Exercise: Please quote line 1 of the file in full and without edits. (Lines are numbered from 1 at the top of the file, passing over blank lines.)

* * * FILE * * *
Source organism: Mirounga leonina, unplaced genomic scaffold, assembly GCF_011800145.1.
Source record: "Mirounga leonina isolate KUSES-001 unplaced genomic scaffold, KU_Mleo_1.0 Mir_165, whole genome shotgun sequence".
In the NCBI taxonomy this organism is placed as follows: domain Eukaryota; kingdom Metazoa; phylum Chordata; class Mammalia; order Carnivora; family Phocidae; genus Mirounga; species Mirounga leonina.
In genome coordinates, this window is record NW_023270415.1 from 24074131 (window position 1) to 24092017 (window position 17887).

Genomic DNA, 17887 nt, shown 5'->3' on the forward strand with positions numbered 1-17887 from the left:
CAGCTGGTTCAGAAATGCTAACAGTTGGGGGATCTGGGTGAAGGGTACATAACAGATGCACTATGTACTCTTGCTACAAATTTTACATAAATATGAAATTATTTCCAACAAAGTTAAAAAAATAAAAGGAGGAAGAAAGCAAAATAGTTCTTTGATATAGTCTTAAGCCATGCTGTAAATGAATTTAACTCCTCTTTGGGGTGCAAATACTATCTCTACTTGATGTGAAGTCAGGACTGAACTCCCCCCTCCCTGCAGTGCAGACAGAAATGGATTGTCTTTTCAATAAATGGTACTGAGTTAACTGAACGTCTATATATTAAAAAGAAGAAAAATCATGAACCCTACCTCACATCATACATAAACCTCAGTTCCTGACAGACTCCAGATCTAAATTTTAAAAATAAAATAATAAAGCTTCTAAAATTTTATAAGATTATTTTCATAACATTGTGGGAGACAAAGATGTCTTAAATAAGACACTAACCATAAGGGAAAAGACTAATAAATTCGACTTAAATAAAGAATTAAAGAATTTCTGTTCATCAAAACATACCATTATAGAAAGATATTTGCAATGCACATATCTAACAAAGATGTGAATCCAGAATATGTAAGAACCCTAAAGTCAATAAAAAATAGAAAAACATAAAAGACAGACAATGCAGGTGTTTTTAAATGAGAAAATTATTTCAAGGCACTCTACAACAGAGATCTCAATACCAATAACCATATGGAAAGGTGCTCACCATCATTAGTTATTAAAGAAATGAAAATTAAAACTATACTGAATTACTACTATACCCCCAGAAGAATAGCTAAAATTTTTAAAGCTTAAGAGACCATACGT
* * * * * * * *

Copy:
Source organism: Mirounga leonina, unplaced genomic scaffold, assembly GCF_011800145.1.